But, what if someone in my own church votes opposite of me? What if some of my own brothers and sisters in Christ have a different political leaning? To be honest. I'm ok with that. I can envision elephants and donkeys sharing pews on Sunday morning. I can handle a mixture of blue and red in the congregation. I can handle disagreements regarding COVID as long there is an agreement about the Character of God. But what we must never do is confuse political preferences with biblical conviction. What if we disagree on the “Green New Deal”? That’s ok. As long as we still agree on the inspiration of Scripture. What if we disagree on taxes? That’s ok. As long as we agree on the deity of Christ. Those reading this post are probably more politically informed than I am so you could probably make your own list of issues to disagree about.

What’s my point? My point is that as Christians we have enough to disagree about. There are enough things trying to rip apart our families, homes, and churches. Let’s not let an election year add to the mix. We can have unity and still disagree. As Christians, we have unity in Christ. If you read Jesus’ prayer in John 17, towards the end Jesus talks a lot about unity. His desire is that Christians have unity. When you read that chapter, make sure you write yourself a mental note stating that unity does not equal uniformity. Unity and uniformity are two different concepts. Unity says, ‘walk with me in the same direction’. Unity could be illustrated by looking at a well-trained team of sled dogs. They work together towards a common, unified goal. Uniformity says, ‘lose yourself as you become one with me’. Uniformity could be illustrated by the Borg from Star Trek the Next Generation. Like the Borg, uniformity assimilates people into its collective so thereby losing their identity and becoming merely another cog in the propaganda machine.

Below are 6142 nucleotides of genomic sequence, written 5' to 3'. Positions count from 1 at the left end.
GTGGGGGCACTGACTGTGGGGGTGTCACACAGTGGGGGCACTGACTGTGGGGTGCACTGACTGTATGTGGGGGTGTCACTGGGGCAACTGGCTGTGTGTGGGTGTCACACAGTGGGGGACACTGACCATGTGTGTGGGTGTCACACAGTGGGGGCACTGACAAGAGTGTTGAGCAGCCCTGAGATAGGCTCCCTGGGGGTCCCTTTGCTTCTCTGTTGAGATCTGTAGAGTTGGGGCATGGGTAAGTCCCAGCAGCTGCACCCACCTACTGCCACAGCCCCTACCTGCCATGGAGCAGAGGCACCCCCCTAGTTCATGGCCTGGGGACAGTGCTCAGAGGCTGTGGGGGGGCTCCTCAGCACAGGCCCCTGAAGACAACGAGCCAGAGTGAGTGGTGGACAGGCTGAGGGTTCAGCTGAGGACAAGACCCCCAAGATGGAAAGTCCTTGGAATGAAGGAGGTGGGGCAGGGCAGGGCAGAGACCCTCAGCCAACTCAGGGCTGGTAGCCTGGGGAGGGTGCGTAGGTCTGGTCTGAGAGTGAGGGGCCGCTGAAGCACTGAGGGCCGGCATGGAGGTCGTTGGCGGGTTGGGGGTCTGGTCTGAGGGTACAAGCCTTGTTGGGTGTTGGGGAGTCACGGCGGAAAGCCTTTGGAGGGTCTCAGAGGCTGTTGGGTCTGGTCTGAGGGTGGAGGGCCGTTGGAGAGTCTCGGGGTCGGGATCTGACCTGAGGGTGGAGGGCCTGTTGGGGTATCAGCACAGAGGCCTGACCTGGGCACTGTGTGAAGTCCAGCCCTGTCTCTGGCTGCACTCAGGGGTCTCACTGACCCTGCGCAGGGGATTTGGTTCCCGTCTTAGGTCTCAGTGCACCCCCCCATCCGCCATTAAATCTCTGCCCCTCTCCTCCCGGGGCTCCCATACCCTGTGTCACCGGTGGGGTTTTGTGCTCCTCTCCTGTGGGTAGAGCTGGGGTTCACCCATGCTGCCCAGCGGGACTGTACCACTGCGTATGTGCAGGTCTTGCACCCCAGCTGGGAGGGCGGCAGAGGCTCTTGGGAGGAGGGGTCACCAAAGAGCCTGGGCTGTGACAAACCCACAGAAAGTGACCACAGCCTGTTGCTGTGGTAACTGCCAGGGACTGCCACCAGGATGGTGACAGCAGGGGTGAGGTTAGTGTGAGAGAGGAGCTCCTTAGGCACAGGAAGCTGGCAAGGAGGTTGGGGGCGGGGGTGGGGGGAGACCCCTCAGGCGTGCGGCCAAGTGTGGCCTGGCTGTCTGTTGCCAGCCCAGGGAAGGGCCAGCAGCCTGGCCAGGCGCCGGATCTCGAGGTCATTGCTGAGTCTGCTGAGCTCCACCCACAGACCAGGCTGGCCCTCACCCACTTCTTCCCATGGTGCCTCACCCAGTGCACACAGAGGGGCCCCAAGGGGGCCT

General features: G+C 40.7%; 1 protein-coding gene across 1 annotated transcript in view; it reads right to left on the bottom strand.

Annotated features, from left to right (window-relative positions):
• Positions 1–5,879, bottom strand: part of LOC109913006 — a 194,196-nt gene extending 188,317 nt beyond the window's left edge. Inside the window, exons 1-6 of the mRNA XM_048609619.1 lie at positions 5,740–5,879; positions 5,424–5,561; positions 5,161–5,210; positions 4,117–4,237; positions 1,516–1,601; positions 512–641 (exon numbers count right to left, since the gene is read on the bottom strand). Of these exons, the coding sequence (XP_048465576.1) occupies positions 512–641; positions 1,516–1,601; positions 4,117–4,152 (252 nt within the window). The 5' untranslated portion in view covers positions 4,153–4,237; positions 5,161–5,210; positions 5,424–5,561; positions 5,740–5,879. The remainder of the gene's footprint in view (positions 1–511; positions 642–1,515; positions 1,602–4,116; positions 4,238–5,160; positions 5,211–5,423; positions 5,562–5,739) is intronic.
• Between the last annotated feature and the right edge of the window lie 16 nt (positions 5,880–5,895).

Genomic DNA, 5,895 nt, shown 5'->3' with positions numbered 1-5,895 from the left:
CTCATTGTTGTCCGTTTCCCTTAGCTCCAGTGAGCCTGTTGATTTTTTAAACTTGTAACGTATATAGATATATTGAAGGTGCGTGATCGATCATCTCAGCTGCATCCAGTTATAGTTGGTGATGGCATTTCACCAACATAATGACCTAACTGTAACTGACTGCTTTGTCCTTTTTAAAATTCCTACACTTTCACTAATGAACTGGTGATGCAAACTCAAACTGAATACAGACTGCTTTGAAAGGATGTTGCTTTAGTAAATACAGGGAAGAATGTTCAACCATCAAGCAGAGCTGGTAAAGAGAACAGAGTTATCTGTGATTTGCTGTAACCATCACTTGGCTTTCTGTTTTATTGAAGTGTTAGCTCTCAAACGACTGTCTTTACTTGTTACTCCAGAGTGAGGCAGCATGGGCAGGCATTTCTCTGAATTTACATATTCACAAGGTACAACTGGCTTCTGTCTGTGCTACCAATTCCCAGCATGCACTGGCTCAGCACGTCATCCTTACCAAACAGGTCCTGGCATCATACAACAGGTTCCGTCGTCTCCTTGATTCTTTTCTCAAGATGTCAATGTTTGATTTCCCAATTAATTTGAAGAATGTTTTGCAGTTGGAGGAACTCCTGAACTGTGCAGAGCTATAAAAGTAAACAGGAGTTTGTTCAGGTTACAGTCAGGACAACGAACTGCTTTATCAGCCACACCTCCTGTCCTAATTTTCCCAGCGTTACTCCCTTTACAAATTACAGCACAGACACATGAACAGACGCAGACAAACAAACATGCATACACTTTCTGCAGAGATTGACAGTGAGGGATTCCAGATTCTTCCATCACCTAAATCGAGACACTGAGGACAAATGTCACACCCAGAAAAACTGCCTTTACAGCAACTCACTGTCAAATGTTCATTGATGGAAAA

As we approach difficult decisions like a Presidential vote, we are looking for unity, not uniformity. We are looking for Christians to publicly stand for what is biblical and let their preferences be kept private. There are so many reasons to divide today. Let’s look for reasons to be unified. God created us as a beautifully diverse people. He gifted us with a myriad of different talents and strengths. Let’s be the diversely unified body of Christ that we are called to be. We can even express that diverse unity through our privilege of voting as we are miraculously unified around what is biblical.

Just a few of the hot topic issues of today are abortion, gay marriage, green energy, economy, healthcare, gun policy, violent crime, climate change, ethnic inequality, immigration, etc. As you approach the voting booth ask yourself which candidate holds to a more biblical view on these topics. When you go to the polls on November 3rd make sure that your biblical convictions are driving your political preferences.


Remember that as a Christian you have an identity, which is based in Christ. As you exercise the privilege you have to vote, vote your conscience… vote your identity. Let your vote reflect the non-negotiable truths of Scripture. Let your ballot reflect the truths to which the Bible clearly speaks.

As I prepare to go to the polls on November 3rd, I am trying to keep some of these thoughts in mind. Mentally chewing on these concepts have been a help to me. I hope that they will be a help to you as well.